“As of today (Thursday, Jan. 22) Steve Blevins’ request to be reinstated to the police department as a lieutenant with no more than a five percent pay cut has been granted,” Howell said.
Blevins said the Fort Oglethorpe City Council agreed to the stipulations when he was hired as police chief in June 2002.
“I am still employed with the City of Fort Oglethorpe,” Blevins said. “I hope to be here for a long time to come.”
City attorney Ron Goulart said Jan. 21, that since the City Council has not voted to ratify Blevins’ termination, his re-instatement to the department as a lieutenant would be considered a voluntary request for demotion and does not require council approval.
Howell fired Blevins Jan. 15 for unspecified reasons and gave him a tentative deadline of Jan. 19, to accept his termination or return to the department as a patrolman. The interim city manager named Deputy Chief Johnnie “Red” Smith, a 22-year department veteran, as interim police chief.
Howell previously worked under Blevins as a training officer at the police department until he was appointed interim city manager Jan. 2 by the City Council, following a 3-2 council vote to terminate City Manager Paul Page.
Blevins, who is on administrative leave, said he will return to the department on Jan. 28. The former police chief filed a written request with Howell Jan. 16 asking the city to re-instate him to the police department per the unanimous City Council agreement from 2002.
Fort Oglethorpe officer Jeff Holcomb, who declared his candidacy for Catoosa County Sheriff late last year, said morale in the department is better since Blevins was demoted.
“I haven’t seen the morale this high since I’ve been here,” he said.
Another officer who requested that his name not be used said “morale was good.”
Several officers questioned said they had no comment on the change in police department leadership.
Councilman Ronnie Cobb said he has been informed by an inside source that there were three reasons Howell gave Blevins for his termination. He said one of those accusations was that Blevins improperly handled a legal issue or fixed a ticket involving Cobb’s son, which both Cobb and Blevins have denied.
The other two accusations were that Blevins lied during a dismissal hearing for officer Holcomb, and that he followed improper procedure when he promoted David Scroggins to chief of detectives without advertising outside of the department, Cobb said.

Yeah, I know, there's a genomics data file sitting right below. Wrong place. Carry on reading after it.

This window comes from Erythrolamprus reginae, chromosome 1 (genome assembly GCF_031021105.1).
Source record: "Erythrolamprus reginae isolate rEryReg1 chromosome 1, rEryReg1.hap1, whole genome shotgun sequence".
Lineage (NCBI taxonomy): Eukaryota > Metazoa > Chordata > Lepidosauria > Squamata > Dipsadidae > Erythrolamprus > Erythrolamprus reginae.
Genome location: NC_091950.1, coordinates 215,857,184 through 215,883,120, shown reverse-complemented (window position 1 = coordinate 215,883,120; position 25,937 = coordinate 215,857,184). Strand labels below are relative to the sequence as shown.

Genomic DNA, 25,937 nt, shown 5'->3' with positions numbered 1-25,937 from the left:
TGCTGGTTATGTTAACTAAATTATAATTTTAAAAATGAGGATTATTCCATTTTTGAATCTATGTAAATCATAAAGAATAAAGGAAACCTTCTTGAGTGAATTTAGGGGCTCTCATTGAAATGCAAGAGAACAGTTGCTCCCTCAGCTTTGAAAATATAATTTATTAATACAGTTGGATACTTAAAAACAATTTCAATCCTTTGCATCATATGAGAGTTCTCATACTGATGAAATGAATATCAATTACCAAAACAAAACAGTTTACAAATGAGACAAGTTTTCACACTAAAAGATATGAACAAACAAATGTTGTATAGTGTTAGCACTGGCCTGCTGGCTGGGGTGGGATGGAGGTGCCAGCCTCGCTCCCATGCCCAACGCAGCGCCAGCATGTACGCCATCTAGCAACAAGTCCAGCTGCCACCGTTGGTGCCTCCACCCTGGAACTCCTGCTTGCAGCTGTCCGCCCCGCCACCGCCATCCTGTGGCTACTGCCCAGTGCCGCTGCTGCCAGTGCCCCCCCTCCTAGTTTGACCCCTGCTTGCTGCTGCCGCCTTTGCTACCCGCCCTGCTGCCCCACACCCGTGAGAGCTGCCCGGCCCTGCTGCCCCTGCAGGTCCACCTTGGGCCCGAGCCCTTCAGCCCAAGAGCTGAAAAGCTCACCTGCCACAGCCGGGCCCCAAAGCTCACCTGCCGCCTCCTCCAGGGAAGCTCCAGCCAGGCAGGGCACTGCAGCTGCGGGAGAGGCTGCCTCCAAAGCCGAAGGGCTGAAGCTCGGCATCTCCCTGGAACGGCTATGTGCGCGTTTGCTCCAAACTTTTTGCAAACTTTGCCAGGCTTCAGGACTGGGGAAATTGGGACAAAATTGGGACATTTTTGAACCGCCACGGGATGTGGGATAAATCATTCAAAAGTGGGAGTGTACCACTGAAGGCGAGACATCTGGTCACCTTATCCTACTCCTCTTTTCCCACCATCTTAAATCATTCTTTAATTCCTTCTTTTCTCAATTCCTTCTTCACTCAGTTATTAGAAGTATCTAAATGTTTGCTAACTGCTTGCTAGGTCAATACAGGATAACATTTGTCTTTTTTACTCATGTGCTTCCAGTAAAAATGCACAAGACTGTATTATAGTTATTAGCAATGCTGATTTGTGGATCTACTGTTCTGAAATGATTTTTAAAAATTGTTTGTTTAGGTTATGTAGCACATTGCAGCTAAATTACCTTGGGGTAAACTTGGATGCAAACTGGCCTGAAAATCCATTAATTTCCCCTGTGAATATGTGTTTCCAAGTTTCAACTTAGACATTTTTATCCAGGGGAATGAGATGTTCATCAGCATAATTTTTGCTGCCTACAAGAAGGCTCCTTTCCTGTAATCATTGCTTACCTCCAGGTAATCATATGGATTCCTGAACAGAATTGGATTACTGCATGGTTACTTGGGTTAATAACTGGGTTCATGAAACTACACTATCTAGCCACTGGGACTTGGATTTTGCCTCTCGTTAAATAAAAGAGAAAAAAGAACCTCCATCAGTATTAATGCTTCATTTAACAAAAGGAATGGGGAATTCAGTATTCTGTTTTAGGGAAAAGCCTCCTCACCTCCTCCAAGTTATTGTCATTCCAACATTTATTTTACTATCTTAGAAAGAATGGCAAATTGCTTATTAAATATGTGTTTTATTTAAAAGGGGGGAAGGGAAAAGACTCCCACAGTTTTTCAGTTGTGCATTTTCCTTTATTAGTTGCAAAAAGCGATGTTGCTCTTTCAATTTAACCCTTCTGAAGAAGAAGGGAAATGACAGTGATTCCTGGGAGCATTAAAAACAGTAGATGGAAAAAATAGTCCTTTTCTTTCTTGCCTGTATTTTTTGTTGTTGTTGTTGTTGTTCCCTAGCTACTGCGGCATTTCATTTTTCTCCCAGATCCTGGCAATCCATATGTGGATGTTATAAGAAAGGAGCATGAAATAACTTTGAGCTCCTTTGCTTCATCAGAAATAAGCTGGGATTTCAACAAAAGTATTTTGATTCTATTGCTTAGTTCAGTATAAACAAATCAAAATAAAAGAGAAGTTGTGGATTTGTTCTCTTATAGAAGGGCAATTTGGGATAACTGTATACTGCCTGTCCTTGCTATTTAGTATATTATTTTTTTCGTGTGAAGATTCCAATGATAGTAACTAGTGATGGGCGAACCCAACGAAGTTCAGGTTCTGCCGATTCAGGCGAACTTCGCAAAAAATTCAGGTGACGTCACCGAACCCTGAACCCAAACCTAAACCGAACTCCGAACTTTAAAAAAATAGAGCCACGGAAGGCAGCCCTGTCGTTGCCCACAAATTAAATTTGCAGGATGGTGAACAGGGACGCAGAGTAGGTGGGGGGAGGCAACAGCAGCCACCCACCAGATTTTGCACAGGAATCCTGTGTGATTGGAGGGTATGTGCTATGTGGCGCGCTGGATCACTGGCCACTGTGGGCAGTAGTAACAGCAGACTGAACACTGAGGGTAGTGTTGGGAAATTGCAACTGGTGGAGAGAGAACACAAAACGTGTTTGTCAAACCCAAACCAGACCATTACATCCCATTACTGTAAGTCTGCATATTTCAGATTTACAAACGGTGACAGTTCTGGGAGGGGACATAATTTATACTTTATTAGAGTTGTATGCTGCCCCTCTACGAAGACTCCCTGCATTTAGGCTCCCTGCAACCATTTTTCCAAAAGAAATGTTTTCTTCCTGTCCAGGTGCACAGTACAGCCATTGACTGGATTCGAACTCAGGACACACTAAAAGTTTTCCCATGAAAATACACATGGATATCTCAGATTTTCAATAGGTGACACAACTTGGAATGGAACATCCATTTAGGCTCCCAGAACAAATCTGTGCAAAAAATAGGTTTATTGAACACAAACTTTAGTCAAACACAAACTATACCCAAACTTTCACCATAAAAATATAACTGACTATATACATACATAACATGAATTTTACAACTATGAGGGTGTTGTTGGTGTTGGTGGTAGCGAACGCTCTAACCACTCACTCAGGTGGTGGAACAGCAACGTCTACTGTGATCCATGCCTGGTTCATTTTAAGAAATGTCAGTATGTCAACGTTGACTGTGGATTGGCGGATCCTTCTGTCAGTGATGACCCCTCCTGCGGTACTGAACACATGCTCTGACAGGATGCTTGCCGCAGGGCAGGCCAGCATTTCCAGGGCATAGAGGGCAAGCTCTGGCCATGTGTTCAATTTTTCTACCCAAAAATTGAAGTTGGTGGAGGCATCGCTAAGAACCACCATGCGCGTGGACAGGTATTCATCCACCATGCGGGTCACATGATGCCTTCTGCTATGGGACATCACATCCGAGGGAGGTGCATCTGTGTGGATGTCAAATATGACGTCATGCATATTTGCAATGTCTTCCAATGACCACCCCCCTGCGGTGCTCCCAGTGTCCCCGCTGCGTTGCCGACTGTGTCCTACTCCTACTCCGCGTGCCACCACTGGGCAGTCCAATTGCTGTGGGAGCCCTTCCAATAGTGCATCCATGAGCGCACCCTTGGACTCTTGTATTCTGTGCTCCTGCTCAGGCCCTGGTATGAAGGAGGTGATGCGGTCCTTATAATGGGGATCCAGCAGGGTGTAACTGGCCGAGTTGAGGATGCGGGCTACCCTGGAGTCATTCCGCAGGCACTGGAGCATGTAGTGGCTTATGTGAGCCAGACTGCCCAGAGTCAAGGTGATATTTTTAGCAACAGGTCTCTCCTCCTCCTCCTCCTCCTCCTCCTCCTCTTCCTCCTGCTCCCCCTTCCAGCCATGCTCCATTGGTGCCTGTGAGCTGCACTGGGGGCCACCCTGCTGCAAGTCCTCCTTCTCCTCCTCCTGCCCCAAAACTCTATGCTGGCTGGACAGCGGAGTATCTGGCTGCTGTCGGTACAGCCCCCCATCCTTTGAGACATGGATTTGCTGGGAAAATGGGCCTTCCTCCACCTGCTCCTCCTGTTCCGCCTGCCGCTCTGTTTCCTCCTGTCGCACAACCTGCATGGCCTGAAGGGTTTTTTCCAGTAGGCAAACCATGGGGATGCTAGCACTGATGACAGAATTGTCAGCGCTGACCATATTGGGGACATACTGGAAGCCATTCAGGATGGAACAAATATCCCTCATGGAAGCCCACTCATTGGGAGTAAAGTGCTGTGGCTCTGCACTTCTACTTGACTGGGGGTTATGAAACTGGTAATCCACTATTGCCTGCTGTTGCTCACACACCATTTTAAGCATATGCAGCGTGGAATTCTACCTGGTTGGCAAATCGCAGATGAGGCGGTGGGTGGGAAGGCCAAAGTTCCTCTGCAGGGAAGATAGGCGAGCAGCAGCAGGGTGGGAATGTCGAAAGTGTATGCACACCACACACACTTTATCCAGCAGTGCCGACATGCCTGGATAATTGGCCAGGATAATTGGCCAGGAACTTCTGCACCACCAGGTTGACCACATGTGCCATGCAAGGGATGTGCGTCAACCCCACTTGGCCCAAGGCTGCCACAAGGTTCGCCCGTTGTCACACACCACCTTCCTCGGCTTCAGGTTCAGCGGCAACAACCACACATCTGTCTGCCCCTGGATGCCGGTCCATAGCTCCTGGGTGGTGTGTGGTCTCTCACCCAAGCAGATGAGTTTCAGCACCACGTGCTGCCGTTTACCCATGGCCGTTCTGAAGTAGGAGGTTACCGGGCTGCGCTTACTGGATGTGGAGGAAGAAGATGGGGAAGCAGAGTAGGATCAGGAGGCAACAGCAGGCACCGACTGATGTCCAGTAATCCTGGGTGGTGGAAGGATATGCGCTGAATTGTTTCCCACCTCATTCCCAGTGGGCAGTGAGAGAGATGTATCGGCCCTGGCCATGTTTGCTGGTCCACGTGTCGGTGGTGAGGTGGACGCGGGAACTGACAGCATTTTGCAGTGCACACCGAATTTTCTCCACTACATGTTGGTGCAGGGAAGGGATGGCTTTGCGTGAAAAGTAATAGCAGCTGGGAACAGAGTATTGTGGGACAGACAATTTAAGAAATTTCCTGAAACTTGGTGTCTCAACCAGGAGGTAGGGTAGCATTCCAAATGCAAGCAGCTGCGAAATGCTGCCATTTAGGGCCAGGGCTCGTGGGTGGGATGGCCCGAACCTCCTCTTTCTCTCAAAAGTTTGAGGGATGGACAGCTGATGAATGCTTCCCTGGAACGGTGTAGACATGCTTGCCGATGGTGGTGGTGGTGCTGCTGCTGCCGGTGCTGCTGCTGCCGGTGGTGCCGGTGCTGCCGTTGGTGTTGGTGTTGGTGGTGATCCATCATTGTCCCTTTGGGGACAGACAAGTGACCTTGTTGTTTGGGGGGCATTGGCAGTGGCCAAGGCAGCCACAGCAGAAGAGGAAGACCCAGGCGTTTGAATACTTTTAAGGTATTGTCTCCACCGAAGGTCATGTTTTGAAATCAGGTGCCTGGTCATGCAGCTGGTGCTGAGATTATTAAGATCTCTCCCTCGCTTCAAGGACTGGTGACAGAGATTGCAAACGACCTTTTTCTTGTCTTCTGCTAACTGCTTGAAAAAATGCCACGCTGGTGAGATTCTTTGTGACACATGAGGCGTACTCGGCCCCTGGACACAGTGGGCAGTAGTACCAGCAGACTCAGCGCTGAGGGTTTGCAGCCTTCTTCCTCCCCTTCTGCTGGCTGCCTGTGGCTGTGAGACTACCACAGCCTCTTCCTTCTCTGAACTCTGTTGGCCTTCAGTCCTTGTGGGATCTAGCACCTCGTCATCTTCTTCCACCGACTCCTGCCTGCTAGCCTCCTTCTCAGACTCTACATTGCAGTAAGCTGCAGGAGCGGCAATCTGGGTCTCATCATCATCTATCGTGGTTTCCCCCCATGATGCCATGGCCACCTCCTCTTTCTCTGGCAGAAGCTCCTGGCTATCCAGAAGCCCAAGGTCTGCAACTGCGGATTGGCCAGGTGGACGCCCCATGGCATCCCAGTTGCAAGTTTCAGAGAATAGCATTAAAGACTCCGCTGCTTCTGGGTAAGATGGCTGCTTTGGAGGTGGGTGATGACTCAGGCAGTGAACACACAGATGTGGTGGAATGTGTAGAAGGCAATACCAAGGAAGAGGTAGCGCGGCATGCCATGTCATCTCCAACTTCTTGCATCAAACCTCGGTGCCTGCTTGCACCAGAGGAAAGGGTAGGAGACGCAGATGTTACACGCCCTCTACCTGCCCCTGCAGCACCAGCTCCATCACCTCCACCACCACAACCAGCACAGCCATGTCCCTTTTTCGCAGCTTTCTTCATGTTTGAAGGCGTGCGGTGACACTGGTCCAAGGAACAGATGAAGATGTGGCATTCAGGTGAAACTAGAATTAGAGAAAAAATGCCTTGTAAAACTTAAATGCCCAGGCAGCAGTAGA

Both Cobb and Blevins said the accusations are patently untrue. Cobb said the charges were trumped up to allow the city manager to force Blevins out as police chief.
In a written response to Howell following his termination, the former police chief states:
“First, let me say that I deny all allegations made about me in your (Howell’s) memo. The use of any such allegations is completely unnecessary in moving me to another position and will only put the city, my family and me through a long, drawn out process.”
Blevins declined to comment on the specifics of the allegations, saying he did not want to create further conflict between he and city officials.
Howell also declined to comment on the specifics behind Blevins’ firing.
“I would be doing Steve Blevins a terrible injustice to put anything out that might prejudice anyone against him if this ever came to a hearing,” Howell said on Jan. 21.
The Catoosa County News has filed an open records request with the City Of Fort Oglethorpe to obtain a copy of Howell’s termination memo to Blevins stating the reasons for his firing. A response is expected by Jan. 28.
Confusion in the city?
Earlier in the week, confusion appeared to be the reigning factor in Fort Oglethorpe city government, with three conflicting reports coming from three different public officials concerning the status of Blevins’ employment with the police department.
Howell said Jan. 21 that contrary to media reports, the future of the former police chief was still undetermined; but Blevins said he was re-instated to the police department by Howell on Tuesday, with the condition that he return to his former rank of lieutenant and receive no more than a five percent pay cut.
City attorney Ron Goulart said Wednesday afternoon (Jan.21) that he was “almost certain” Blevins had been re-instated as a lieutenant.
Following four phone messages left Jan. 19 on Howell’s voice mail, two on Jan. 20 and two more Jan. 21 asking him to discuss Blevins’ future with the police department, Howell finally called The Catoosa County News late Wednesday and said he could not comment specifically on negotiations with Blevins because it would be improper to discuss personnel issues until they are finalized.
Howell said he has been unable to return phone calls to the media because he is responsible for many other departments besides the police department, and his schedule has been too hectic to return calls